“Sometimes loneliness makes the loudest noise.”― Aaron Ben-Ze'ev

Never underestimate the power of a short story. The length is never indicative of the power and psyche kicking fury a tale will have. Our latest read examines the decline of humanity and society with a harsh brutality. It tells violent and dark, almost fairytales with a profoundly disconcerting ease.

Mouthful of Birds by Samanta Schweblin

Samanta Schweblin’s collection of jarring short stories, “Mouthful of Birds,” feels a bit like a disconcerting dream. Each story, while encompassing vastly different narratives, maintains a dark undercurrent of violence that leaves readers with a prickle of dread along their scalp. Some stories like “The Merman” and “The Digger” are at first glance absurdly strange but leave readers with a sense of unease. Other tales like “Mouthful of Birds” and “Heads Against Concrete” startle the reader through the aggressive nature of the violence while also presenting it in a way that leaves the characters slightly befuddled. “Preserves” in particular is a notable tale that follows a medical procedure that turns back the clock on a woman’s pregnancy when she and her partner find that they are not quite ready to bring a child into the chaos of the world.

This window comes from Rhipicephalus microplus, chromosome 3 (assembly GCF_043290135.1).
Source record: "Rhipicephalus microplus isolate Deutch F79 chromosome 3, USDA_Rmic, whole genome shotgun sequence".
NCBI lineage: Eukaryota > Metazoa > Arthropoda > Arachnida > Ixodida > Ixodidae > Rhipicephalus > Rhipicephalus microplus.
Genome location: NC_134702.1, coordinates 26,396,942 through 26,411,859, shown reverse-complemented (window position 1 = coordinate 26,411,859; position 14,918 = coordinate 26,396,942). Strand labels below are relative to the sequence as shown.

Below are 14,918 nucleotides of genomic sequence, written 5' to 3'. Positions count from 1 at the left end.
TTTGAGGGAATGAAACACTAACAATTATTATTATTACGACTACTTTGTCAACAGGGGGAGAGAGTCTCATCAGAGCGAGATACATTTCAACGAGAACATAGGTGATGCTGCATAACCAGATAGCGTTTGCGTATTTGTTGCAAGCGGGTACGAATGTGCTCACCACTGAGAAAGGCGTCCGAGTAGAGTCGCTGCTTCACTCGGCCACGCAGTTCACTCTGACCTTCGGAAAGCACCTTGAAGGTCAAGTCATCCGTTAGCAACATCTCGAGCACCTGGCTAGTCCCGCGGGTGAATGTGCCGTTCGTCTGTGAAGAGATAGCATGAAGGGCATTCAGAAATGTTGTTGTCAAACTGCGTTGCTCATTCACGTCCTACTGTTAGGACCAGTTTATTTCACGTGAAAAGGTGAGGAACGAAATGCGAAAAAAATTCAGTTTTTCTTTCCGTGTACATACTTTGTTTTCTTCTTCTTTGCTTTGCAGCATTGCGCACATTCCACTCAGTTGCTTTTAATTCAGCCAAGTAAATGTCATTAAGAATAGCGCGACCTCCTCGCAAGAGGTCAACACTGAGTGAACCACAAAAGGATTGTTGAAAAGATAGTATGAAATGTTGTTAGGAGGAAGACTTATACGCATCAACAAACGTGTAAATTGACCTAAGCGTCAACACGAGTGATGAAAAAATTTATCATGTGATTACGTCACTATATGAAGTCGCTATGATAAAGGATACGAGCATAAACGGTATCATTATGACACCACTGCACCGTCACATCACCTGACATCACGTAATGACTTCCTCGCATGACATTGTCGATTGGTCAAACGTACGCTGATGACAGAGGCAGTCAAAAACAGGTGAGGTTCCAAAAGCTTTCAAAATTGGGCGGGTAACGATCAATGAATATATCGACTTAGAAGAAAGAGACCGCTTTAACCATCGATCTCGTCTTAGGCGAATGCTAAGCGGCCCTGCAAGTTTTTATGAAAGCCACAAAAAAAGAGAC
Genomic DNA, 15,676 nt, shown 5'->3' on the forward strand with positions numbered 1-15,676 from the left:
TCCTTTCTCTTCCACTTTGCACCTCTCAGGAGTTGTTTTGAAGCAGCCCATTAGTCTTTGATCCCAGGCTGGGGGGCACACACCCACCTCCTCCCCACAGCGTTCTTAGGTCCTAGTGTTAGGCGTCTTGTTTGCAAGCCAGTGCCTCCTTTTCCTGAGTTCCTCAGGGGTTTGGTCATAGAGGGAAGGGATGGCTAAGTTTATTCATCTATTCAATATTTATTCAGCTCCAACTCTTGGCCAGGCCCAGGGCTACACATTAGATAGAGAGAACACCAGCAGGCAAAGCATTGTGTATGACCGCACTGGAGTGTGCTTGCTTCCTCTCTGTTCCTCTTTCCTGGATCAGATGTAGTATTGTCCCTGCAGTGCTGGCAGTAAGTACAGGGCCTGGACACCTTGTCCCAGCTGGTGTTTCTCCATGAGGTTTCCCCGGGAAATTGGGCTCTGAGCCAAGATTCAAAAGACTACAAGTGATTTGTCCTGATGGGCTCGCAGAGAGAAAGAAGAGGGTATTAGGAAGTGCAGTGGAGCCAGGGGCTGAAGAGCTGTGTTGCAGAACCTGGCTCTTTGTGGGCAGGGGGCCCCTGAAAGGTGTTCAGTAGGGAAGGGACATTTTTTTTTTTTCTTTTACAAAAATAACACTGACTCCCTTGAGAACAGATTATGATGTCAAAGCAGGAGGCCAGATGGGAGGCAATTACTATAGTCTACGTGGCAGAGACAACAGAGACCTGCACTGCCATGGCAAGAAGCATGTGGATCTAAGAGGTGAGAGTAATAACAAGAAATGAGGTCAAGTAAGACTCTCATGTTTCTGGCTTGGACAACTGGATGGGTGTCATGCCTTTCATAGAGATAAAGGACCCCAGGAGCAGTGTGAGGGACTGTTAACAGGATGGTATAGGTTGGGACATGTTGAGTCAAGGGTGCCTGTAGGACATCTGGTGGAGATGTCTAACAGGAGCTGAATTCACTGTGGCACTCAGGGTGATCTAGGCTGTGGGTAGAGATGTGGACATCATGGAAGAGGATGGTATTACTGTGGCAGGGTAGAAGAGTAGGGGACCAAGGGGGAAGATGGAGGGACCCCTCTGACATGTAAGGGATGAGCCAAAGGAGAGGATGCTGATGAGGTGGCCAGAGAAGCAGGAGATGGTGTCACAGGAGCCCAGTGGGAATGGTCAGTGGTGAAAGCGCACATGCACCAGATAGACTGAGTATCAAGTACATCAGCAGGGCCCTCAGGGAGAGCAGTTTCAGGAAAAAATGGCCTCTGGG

In her collection violence is both feared and celebrated, it is distilled in such a captivatingly unsettling manner that readers will find themselves compelled to keep turning the page as their subconscious chews upon Schweblin’s eerie depiction of a receding sense of civilization. The book was published on Jan. 7.

From the book jacket

The brilliant stories in Mouthful of Birds burrow their way into your psyche and don’t let go. Samanta Schweblin haunts and mesmerizes in this extraordinary collection featuring women on the edge, men turned upside down, the natural world at odds with reality. We think life is one way, but often, it’s not — our expectations for how people act, love, fear can all be upended. Each character in Mouthful of Birds must contend with the unexpected, whether a family coming apart at the seams or a child transforming or a ghostly hellscape or a murder.

If you enjoy…

Readers who enjoy the absurd elements of “Mouthful of Birds” may also enjoy Rafeal Bob-Waksberg’s collection of short stories, “Someone Who Will Love You in All Your Damaged Glory.” His collection effortlessly maneuvers between biting wit and a profound reflection on the highs and lows of relationships with humor.